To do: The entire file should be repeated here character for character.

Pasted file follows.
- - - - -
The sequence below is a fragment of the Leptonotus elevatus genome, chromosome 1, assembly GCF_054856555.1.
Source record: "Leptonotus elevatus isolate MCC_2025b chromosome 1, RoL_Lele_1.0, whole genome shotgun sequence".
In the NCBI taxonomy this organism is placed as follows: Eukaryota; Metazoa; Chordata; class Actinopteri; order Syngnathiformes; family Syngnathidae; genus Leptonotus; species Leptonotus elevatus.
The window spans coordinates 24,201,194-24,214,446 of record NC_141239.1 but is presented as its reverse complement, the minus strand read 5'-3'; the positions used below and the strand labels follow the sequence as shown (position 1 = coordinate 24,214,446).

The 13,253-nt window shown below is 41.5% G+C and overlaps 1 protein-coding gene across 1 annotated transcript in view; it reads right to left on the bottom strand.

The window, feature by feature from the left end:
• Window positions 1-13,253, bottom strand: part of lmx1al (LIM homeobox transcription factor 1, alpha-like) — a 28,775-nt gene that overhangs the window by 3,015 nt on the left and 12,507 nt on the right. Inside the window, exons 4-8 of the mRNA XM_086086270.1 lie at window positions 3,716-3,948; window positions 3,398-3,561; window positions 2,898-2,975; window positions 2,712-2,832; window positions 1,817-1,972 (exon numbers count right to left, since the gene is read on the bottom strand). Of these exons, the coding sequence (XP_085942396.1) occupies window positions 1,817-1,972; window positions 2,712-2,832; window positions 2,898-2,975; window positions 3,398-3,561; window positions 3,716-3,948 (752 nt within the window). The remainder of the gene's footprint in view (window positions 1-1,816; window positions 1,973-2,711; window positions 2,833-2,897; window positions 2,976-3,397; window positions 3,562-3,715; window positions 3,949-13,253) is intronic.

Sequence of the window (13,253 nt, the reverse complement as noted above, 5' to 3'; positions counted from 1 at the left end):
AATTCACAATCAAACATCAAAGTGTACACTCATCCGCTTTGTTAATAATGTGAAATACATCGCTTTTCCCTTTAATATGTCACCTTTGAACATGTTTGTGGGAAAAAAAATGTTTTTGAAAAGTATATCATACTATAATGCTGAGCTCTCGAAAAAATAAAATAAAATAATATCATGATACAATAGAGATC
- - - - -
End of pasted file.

The sequence below is a fragment of the Leptonotus elevatus genome, chromosome 1, assembly GCF_054856555.1.
Source record: "Leptonotus elevatus isolate MCC_2025b chromosome 1, RoL_Lele_1.0, whole genome shotgun sequence".
In the NCBI taxonomy this organism is placed as follows: Eukaryota; Metazoa; Chordata; class Actinopteri; order Syngnathiformes; family Syngnathidae; genus Leptonotus; species Leptonotus elevatus.
The window spans coordinates 24,201,194-24,214,446 of record NC_141239.1 but is presented as its reverse complement, the minus strand read 5'-3'; the positions used below and the strand labels follow the sequence as shown (position 1 = coordinate 24,214,446).

The 13,253-nt window shown below is 41.5% G+C and overlaps 1 protein-coding gene across 1 annotated transcript in view; it reads right to left on the bottom strand.

The window, feature by feature from the left end:
• Window positions 1-13,253, bottom strand: part of lmx1al (LIM homeobox transcription factor 1, alpha-like) — a 28,775-nt gene that overhangs the window by 3,015 nt on the left and 12,507 nt on the right. Inside the window, exons 4-8 of the mRNA XM_086086270.1 lie at window positions 3,716-3,948; window positions 3,398-3,561; window positions 2,898-2,975; window positions 2,712-2,832; window positions 1,817-1,972 (exon numbers count right to left, since the gene is read on the bottom strand). Of these exons, the coding sequence (XP_085942396.1) occupies window positions 1,817-1,972; window positions 2,712-2,832; window positions 2,898-2,975; window positions 3,398-3,561; window positions 3,716-3,948 (752 nt within the window). The remainder of the gene's footprint in view (window positions 1-1,816; window positions 1,973-2,711; window positions 2,833-2,897; window positions 2,976-3,397; window positions 3,562-3,715; window positions 3,949-13,253) is intronic.

Sequence of the window (13,253 nt, the reverse complement as noted above, 5' to 3'; positions counted from 1 at the left end):
AATTCACAATCAAACATCAAAGTGTACACTCATCCGCTTTGTTAATAATGTGAAATACATCGCTTTTCCCTTTAATATGTCACCTTTGAACATGTTTGTGGGAAAAAAAATGTTTTTGAAAAGTATATCATACTATAATGCTGAGCTCTCGAAAAAATAAAATAAAATAATATCATGATACAATAGAGATC